That doesn’t mean someone isn’t always trying to improve on an already great invention. The amount of lumens LEDs produce per watt isn’t great, but we’ve already found a way to increase it by 25 percent.
Maybe Homes Will Look Different Too
Do you think we’ll come up with new styles of homes that will take off? Surely it’s not out of the question. Everything inside homes seems to be changing for the better with each passing year. It’s going to continue doing so thanks to amazing inventors.
ShutterStock – Stock photo ID: 613912244
IEMA Urge Government’s Industrial Strategy Skills Overhaul To Adopt A “Long View Approach”
IEMA, in response to the launch of the Government’s Industrial Strategy Green Paper, have welcomed the focus on technical skills and education to boost “competence and capability” of tomorrow’s workforce.
Policy experts at the world’s leading professional association of Environment and Sustainability professionals has today welcomed Prime Minister Teresa May’s confirmation that an overhaul of technical education and skills will form a central part of the Plan for Britain – but warns the strategy must be one for the long term.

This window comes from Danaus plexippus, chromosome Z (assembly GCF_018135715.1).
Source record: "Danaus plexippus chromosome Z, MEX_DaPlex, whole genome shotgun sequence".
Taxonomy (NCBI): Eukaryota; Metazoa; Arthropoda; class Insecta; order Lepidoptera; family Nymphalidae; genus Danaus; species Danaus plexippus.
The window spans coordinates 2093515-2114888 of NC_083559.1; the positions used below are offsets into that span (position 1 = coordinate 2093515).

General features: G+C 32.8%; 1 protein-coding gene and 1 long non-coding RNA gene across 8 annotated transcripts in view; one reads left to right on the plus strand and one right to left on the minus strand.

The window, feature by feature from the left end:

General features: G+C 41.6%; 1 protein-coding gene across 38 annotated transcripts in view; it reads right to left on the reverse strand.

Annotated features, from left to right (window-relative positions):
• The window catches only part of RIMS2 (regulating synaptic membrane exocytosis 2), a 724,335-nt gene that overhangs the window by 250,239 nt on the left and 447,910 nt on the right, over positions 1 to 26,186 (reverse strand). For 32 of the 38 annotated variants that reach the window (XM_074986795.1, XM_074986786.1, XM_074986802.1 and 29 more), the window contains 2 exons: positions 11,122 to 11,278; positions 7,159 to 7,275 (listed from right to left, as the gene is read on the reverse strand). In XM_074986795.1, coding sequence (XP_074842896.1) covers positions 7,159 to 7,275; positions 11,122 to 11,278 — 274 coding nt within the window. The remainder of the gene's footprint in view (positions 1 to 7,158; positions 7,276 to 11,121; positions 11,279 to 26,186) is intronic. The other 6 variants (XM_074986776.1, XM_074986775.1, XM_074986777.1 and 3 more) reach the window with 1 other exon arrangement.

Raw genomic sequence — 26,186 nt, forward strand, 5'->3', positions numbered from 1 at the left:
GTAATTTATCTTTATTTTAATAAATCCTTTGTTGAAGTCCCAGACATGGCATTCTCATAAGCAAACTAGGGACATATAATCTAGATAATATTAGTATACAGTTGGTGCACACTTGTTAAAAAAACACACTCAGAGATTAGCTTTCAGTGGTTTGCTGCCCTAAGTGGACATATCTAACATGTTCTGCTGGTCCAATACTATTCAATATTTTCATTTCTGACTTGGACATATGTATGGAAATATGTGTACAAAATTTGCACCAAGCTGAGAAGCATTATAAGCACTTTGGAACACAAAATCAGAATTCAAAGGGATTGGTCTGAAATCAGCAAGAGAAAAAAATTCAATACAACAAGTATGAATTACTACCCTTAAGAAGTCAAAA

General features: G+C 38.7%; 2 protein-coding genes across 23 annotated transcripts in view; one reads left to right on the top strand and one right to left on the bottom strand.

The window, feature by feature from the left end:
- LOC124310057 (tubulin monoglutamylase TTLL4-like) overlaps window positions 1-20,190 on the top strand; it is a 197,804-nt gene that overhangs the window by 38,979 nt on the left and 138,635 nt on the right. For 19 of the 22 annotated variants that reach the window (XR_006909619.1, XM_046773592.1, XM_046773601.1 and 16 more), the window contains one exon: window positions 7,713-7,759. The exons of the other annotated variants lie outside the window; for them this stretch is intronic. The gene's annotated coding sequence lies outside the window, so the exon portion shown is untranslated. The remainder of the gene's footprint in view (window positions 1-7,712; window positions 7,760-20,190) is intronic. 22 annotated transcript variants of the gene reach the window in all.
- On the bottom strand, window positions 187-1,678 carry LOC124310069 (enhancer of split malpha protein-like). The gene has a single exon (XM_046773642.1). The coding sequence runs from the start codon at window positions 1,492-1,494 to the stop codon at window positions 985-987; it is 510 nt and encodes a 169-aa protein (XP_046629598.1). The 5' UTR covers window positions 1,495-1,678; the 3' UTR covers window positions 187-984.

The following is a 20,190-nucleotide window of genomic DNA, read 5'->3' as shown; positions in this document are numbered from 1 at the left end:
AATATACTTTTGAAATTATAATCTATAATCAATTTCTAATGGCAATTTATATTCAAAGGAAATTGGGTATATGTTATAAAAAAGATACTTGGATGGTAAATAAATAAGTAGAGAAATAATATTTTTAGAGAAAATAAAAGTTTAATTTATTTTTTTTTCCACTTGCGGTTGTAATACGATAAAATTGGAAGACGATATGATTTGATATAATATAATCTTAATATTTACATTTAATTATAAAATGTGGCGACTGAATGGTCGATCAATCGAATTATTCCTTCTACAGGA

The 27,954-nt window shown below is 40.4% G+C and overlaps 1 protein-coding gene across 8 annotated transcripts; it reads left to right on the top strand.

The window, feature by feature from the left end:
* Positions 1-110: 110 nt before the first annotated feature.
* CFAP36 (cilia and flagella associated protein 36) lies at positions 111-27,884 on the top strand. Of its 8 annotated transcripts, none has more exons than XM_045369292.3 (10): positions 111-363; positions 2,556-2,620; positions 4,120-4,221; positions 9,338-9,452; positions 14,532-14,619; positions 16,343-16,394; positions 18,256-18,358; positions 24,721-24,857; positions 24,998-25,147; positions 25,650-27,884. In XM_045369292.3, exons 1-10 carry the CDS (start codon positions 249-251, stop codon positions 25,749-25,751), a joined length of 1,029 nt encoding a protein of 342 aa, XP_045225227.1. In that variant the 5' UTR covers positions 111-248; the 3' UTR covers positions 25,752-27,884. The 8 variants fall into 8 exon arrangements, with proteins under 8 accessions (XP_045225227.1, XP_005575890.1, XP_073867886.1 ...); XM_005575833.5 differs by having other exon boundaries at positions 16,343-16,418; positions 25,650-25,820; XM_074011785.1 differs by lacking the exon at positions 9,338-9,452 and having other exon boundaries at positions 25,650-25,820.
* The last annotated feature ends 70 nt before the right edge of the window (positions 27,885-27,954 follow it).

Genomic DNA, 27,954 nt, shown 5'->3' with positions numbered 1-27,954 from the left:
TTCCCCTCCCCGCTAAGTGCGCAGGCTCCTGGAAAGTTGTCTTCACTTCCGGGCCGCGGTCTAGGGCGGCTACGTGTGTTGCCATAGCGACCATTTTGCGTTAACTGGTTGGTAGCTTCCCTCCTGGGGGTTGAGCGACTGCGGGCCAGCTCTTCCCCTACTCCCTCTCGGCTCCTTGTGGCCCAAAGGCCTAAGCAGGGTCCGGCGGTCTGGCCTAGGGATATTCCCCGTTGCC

Martin Baxter, Chief Policy Advisor at IEMA said this morning that the approach and predicted investment in building a stronger technical skills portfolio to boost the UK’s productivity and economic resilience is positive, and presents an opportunity to drive the UK’s skills profile and commitment to sustainability outside of the EU.
Commenting on the launch of the Government’s Industrial Strategy Green Paper, Baxter said today:
“Government must use the Industrial Strategy as an opportunity to accelerate the UK’s transition to a low-carbon, resource efficient economy – one that is flexible and agile and which gives a progressive outlook for the UK’s future outside the EU.
We welcome the focus on skills and education, as it is vital that tomorrow’s workforce has the competence and capability to innovate and compete globally in high-value manufacturing and leading technology.
There is a real opportunity with the Industrial Strategy, and forthcoming 25 year Environment Plan and Carbon Emissions Reduction Plan, to set long-term economic and environmental outcomes which set the conditions to unlock investment, enhance natural capital and provide employment and export opportunities for UK business.
We will ensure that the Environment and Sustainability profession makes a positive contribution in responding to the Green Paper.”